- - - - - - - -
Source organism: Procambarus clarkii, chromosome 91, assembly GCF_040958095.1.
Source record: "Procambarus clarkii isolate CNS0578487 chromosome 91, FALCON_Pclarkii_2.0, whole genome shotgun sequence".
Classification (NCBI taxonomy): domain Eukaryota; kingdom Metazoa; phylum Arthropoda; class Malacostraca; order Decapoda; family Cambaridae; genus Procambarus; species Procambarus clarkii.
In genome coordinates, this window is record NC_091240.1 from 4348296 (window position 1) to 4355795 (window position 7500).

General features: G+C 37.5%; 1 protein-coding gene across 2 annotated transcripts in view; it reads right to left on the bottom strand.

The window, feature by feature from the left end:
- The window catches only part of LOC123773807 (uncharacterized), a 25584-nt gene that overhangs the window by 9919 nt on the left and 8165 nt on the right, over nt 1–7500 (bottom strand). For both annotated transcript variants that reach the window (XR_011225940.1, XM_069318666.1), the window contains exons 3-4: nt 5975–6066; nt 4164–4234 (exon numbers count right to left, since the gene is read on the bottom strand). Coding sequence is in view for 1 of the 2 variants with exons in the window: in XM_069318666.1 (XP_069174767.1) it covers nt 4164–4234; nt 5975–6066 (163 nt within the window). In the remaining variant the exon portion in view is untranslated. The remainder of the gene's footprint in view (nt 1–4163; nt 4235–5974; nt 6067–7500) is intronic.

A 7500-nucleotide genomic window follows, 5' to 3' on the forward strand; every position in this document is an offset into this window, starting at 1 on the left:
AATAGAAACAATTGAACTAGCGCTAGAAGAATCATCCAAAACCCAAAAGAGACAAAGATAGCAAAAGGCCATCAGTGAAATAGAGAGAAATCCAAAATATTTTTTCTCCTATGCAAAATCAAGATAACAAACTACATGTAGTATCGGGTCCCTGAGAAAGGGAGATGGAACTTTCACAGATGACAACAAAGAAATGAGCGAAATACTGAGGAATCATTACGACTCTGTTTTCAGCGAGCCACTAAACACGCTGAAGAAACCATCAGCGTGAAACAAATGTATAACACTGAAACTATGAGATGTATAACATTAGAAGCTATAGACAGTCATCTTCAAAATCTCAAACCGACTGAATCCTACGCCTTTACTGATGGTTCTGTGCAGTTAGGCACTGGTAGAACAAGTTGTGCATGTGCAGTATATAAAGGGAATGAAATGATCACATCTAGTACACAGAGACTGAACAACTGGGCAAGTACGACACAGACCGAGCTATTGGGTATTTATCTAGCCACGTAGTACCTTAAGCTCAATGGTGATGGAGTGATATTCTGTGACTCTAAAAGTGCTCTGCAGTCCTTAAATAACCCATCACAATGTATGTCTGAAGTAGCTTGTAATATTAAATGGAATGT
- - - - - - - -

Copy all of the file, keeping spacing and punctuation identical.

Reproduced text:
Source organism: Procambarus clarkii, chromosome 91, assembly GCF_040958095.1.
Source record: "Procambarus clarkii isolate CNS0578487 chromosome 91, FALCON_Pclarkii_2.0, whole genome shotgun sequence".
Classification (NCBI taxonomy): domain Eukaryota; kingdom Metazoa; phylum Arthropoda; class Malacostraca; order Decapoda; family Cambaridae; genus Procambarus; species Procambarus clarkii.
In genome coordinates, this window is record NC_091240.1 from 4348296 (window position 1) to 4355795 (window position 7500).

General features: G+C 37.5%; 1 protein-coding gene across 2 annotated transcripts in view; it reads right to left on the bottom strand.

The window, feature by feature from the left end:
- The window catches only part of LOC123773807 (uncharacterized), a 25584-nt gene that overhangs the window by 9919 nt on the left and 8165 nt on the right, over nt 1–7500 (bottom strand). For both annotated transcript variants that reach the window (XR_011225940.1, XM_069318666.1), the window contains exons 3-4: nt 5975–6066; nt 4164–4234 (exon numbers count right to left, since the gene is read on the bottom strand). Coding sequence is in view for 1 of the 2 variants with exons in the window: in XM_069318666.1 (XP_069174767.1) it covers nt 4164–4234; nt 5975–6066 (163 nt within the window). In the remaining variant the exon portion in view is untranslated. The remainder of the gene's footprint in view (nt 1–4163; nt 4235–5974; nt 6067–7500) is intronic.

A 7500-nucleotide genomic window follows, 5' to 3' on the forward strand; every position in this document is an offset into this window, starting at 1 on the left:
AATAGAAACAATTGAACTAGCGCTAGAAGAATCATCCAAAACCCAAAAGAGACAAAGATAGCAAAAGGCCATCAGTGAAATAGAGAGAAATCCAAAATATTTTTTCTCCTATGCAAAATCAAGATAACAAACTACATGTAGTATCGGGTCCCTGAGAAAGGGAGATGGAACTTTCACAGATGACAACAAAGAAATGAGCGAAATACTGAGGAATCATTACGACTCTGTTTTCAGCGAGCCACTAAACACGCTGAAGAAACCATCAGCGTGAAACAAATGTATAACACTGAAACTATGAGATGTATAACATTAGAAGCTATAGACAGTCATCTTCAAAATCTCAAACCGACTGAATCCTACGCCTTTACTGATGGTTCTGTGCAGTTAGGCACTGGTAGAACAAGTTGTGCATGTGCAGTATATAAAGGGAATGAAATGATCACATCTAGTACACAGAGACTGAACAACTGGGCAAGTACGACACAGACCGAGCTATTGGGTATTTATCTAGCCACGTAGTACCTTAAGCTCAATGGTGATGGAGTGATATTCTGTGACTCTAAAAGTGCTCTGCAGTCCTTAAATAACCCATCACAATGTATGTCTGAAGTAGCTTGTAATATTAAATGGAATGT